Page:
Cineworld is closing its Regal Cinemas in the United States, and the company's CEO is placing the blame on New York Governor Andrew Cuomo. After days of rumors and deliberation, Cineworld made the decision official on Monday. New York City, along with Los Angeles, is one of the key markets in the United State theater industry. Cineworld CEO Mooky Greidinger blames the governor's "inflexibility" for the cinema industry's dire situation in the United States. "It is not an easy situation, but we will get through this and I think it is the right decision," Greidinger tells Deadline. "I believe that people should understand that cinemas all over the world, and for sure in the U.S., are in a way closing down in view of Governor Cuomo’s inflexibility. The Governor allows in-restaurant dining, bowling alleys, casinos and others, but he will not allow cinemas. Cinemas have taken huge steps and made a big investment in creating ‘CinemaSafe’ protocols and we can clearly say after operating the cinemas for over two months, that we are offering a safe environment for our customers.
"There is no rationale. We received messages like “cinema is not essential” and we fail to understand why other indoor activities are essential, but cinema excluded. Other than that, we never received a real explanation as to why New York, which had great success in the war against COVID in general, does not allow us to come back like it’s been done all over the world. Cinemas have been open all over the world and in the U.S. for over two months now and there have been no COVID cases up to now, thankfully. The safety precautions in cinemas are very good and they are very effective. We have a lot of busy shows in Central Europe with the local product, but there is no doubt after what happened with Tenet, the studios will not release movies without New York."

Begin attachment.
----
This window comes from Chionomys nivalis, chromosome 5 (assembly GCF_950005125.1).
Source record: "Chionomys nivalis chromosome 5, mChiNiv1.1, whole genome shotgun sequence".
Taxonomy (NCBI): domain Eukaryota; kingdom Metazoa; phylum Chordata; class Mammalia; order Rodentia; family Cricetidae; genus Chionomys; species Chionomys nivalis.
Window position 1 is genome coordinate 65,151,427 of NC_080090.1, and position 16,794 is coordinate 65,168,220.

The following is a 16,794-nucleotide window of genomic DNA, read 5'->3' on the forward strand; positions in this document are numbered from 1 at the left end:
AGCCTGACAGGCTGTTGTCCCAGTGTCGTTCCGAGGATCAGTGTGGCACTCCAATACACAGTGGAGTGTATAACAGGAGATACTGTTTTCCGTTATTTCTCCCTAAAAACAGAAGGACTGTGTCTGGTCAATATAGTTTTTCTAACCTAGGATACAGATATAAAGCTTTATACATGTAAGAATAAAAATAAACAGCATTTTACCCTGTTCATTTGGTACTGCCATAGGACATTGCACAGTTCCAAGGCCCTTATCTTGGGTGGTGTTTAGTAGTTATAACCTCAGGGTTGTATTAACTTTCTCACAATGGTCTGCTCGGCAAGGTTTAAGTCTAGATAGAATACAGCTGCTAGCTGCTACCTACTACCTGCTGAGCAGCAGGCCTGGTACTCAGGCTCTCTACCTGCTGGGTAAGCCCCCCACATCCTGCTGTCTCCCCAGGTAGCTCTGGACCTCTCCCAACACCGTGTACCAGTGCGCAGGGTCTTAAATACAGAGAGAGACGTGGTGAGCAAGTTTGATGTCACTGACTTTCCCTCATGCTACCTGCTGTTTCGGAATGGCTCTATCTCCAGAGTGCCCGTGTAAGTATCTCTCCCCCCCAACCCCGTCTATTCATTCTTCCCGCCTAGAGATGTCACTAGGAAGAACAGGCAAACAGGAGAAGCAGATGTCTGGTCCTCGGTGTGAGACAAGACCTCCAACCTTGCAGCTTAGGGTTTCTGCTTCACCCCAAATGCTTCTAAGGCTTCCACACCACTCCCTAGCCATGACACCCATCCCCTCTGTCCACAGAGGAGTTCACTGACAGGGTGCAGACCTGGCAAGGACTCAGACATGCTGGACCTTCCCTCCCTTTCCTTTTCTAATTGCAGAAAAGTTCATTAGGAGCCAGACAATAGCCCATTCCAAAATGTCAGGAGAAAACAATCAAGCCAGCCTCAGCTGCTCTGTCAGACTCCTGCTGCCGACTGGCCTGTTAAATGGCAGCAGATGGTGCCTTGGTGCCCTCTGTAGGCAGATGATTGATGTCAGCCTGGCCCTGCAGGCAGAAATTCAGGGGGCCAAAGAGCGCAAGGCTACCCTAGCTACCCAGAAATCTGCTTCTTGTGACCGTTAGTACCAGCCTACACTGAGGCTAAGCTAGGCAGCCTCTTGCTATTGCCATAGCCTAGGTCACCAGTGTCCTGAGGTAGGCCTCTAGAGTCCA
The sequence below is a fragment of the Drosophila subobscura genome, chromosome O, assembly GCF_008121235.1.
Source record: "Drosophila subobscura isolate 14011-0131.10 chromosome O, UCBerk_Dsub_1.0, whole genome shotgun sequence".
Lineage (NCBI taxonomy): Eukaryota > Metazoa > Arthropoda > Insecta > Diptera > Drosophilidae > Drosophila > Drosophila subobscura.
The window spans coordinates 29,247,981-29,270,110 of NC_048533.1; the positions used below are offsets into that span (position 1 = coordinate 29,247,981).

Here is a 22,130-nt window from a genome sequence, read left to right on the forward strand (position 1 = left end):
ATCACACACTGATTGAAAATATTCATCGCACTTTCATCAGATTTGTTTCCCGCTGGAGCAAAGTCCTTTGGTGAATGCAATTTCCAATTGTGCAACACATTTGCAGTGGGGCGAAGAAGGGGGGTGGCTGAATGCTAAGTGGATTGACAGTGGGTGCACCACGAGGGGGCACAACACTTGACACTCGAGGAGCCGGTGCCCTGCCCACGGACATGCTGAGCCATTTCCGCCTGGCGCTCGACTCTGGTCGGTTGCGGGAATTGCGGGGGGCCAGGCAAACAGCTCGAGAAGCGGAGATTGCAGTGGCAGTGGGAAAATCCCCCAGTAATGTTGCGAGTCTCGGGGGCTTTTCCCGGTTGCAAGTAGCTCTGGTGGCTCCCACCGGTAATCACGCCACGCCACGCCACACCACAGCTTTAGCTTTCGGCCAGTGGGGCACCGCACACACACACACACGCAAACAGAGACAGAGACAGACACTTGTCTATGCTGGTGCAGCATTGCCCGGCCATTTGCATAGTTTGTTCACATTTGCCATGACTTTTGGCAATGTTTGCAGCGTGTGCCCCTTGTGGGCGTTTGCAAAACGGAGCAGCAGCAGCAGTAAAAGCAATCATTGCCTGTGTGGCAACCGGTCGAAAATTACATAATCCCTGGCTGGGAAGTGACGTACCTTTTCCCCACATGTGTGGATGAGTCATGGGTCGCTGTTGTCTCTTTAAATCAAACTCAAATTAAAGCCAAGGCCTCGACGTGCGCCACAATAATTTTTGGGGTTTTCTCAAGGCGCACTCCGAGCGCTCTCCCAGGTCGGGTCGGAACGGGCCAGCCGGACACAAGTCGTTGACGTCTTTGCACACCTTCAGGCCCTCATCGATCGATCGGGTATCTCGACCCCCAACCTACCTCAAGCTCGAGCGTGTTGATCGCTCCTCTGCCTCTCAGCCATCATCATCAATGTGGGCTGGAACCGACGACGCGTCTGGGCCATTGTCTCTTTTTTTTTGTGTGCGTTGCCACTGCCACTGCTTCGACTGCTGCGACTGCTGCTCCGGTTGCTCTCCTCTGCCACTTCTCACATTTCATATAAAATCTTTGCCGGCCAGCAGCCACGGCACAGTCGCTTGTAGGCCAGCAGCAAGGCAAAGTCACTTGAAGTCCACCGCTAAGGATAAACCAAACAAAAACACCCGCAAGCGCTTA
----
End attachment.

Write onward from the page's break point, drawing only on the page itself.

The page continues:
Cineworld's decision to close comes after MGM and Universal's decision to delay the next James Bond movie, No Time to Die, into 2021. That delay follows a similar move from Marvel Studios, which pushed back Black Widow's debut. Tenet's flimsy domestic box office performance helped inspire those decisions. That makes Warner Bros.'s Dune and Wonder Woman 1984, which has already seen a series of delays, the only tentpole blockbusters left on the 2020 calendar. Many consider delays for those films to be inevitable, especially as experts warn that winter weather will only intensify the spread of COVID-19. With few to no upcoming big audience draws, there's little reason for indoor theaters to remain open.
Greidinger did state that if Wonder Woman 1984 remains in its Christmas Day release slot, then Cineworld may reopen Regal Cinemas. Moviegoers will have to wait to see how the pandemic plays out over the autumn months.
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